Militia at Valley Forge
Q.Did the militia work out of Valley Forge, or did they work autonomously on their own?
Jeff Johnson, Bedford County, VA
A.The nucleus of the army, of course were Continental soldiers or regulars. The American militia, or provincials, were actually state troops which were used in addition to the regulars. They were generally part-time soldiers, subject to state authority and very often unreliable. For example of the 13,000 Connecticut militia serving under Washington at Long Island in August of 1776, only 2,000 of them remained in the military after the battle. In a letter to Congress dated September 24, 1777, Washington wrote: "if I were called upon to declare upon oath, whether the militia had been most serviceable or hurtful upon the whole, I should subscribe to the latter."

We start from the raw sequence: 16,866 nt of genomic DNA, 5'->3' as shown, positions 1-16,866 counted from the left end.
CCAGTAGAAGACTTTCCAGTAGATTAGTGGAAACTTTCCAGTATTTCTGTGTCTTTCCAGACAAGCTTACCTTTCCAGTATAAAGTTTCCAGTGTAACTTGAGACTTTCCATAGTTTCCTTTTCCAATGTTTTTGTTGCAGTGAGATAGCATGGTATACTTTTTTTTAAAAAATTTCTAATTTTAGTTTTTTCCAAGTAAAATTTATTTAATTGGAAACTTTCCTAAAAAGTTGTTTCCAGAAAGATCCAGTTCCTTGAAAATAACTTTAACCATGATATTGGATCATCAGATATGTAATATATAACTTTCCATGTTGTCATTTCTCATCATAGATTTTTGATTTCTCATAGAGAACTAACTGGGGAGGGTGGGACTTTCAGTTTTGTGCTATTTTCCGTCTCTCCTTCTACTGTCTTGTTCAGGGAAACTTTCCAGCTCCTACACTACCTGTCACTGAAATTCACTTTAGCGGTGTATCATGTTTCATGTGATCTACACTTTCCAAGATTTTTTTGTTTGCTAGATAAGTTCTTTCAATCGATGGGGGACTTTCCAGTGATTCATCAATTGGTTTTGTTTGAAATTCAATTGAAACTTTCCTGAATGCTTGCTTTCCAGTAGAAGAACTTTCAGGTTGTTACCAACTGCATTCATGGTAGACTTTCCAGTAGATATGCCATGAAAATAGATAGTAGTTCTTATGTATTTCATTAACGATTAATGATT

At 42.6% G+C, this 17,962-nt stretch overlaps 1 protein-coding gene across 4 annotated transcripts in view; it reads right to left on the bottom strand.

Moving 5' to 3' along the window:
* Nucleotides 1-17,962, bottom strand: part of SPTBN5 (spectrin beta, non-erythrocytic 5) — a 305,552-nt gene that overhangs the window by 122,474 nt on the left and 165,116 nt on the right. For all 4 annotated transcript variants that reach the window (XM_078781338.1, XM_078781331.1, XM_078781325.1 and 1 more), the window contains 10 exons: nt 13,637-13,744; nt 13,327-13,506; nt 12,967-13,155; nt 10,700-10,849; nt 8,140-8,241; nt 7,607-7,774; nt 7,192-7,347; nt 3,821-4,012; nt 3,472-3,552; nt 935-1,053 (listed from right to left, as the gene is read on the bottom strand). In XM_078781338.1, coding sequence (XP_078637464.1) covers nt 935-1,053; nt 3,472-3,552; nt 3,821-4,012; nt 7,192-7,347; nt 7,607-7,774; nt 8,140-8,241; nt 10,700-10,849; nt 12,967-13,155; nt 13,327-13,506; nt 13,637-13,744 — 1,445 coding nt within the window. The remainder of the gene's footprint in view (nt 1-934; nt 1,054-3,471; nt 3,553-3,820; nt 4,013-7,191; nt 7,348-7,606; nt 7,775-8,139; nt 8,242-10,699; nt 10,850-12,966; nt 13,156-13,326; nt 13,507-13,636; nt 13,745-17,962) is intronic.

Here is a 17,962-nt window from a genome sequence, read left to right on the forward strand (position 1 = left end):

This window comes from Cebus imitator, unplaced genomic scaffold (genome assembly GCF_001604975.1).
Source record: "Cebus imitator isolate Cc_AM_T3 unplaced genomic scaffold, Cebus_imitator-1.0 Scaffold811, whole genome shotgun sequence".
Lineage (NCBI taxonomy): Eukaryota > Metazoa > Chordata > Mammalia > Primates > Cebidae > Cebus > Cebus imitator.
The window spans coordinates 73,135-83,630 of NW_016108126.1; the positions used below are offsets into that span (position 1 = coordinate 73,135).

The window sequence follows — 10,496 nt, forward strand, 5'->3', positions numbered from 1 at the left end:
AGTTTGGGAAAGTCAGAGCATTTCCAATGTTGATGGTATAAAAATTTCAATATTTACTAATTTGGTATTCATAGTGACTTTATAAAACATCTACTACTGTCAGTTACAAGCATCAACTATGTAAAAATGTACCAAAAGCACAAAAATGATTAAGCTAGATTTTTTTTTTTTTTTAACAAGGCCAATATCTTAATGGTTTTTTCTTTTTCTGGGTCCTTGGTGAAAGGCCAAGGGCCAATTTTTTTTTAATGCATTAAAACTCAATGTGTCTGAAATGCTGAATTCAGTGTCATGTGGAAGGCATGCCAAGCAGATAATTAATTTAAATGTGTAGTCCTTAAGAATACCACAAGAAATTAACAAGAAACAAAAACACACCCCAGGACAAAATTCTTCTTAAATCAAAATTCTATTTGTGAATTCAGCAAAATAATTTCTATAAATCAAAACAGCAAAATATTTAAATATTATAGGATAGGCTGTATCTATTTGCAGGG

Valley Forge had been chosen for several prerequisites: terrain providing defense; water supply abundant; and woods for fuel and construction material. There were long-range foraging expeditions undertaken by various regiments sent by Washington. Some of these were the following: Anthony Wayne to New Jersey; Henry Lee to Delaware; and Allan McLane into the British Lines. Colonel Geist and his Maryland Militia were here at Valley Forge, but they too were sent out, later joining Smallwood's troops in Wilmington. Potter of Pennsylvania was also in charge of a militia group at Valley Forge and were also sent out at various stages of the encampment. The militias did bivouac at Valley Forge. The regiments would report to Washington regarding whatever areas they might be located in. Foraging parties from both sides were out and about the countryside that winter between the Schuylkill and Delaware Rivers. Soldiers stationed at Valley Forge may have stayed for a few days, several weeks or even months. They were here and their ultimate orders came from Headquarters: the Commander in Chief.